Laura lands Carnegie award

Research student Laura Bonsall has received a prestigious award from the Carnegie Trust for the Universities of Scotland.

Research student Laura Bonsall

Laura, who has been studying for a PhD in Human Osteoarchaeology since September, has been presented with the Robertson Medal.

Carnegie Trust scholar Laura was awarded the medal for presenting the best Carnegie scholarship application in 2008.

It is the second year in succession that an Edinburgh student has won the Robertson Medal.


Laura graduated with a first-class honours degree in Archaeology from the University in 2006 and is about to graduate with distinction with a Master of Science degree in Human Osteoarchaeology.

Laura studies evidence of disease in human remains. Her research is concerned with the relationship between health status and aspects of gender and socio-economic status in Roman Britain.

Health status has so many implications for individuals and communities and the evidence of disease that can be recovered from human remains has the potential to inform us on many aspects of life in ancient populations.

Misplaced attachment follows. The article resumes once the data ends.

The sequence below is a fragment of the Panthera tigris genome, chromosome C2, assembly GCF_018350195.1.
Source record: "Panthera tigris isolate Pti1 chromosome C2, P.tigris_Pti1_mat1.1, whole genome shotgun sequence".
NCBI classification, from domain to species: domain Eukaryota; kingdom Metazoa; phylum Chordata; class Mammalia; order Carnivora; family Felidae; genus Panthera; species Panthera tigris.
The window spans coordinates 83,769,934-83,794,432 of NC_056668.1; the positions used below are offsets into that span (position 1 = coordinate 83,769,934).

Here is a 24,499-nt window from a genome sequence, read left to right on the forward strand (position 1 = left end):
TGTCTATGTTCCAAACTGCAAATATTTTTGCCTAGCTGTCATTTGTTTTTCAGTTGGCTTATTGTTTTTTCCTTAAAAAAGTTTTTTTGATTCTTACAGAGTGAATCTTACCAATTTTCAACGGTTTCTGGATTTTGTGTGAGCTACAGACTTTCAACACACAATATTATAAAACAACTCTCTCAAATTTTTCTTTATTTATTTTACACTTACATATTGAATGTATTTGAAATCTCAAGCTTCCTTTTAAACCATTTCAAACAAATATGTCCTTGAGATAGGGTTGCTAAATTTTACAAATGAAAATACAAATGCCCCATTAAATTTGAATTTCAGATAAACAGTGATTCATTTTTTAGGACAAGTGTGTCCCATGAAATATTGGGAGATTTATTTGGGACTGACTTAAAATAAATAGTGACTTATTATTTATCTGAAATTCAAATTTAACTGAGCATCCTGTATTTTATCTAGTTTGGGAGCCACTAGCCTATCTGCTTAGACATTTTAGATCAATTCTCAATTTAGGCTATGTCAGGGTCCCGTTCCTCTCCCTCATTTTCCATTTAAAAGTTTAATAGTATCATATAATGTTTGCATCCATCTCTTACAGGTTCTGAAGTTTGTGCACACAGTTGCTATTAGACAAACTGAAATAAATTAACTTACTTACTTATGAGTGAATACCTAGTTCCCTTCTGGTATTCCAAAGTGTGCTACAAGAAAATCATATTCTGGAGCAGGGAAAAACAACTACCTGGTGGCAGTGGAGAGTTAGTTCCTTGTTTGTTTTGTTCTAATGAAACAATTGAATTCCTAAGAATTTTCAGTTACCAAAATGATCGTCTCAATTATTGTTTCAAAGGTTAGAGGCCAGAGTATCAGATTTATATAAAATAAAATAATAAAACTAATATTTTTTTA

Laura BonsallResearch student, School of History, Classics and Archaeology

Laura’s PhD is entitled “A biocultural perspective on the health and socio-economic status of women in two Romano-British communities”.

Carnegie Scholarships are the gold standard in Scotland for postgraduate studentships and competition for them is very intense – to be recognised as the very best across all subjects, and all Scottish universities, is truly an exceptional achievement.

Professor Tom DevineHead of the School of History, Classics and Archaeology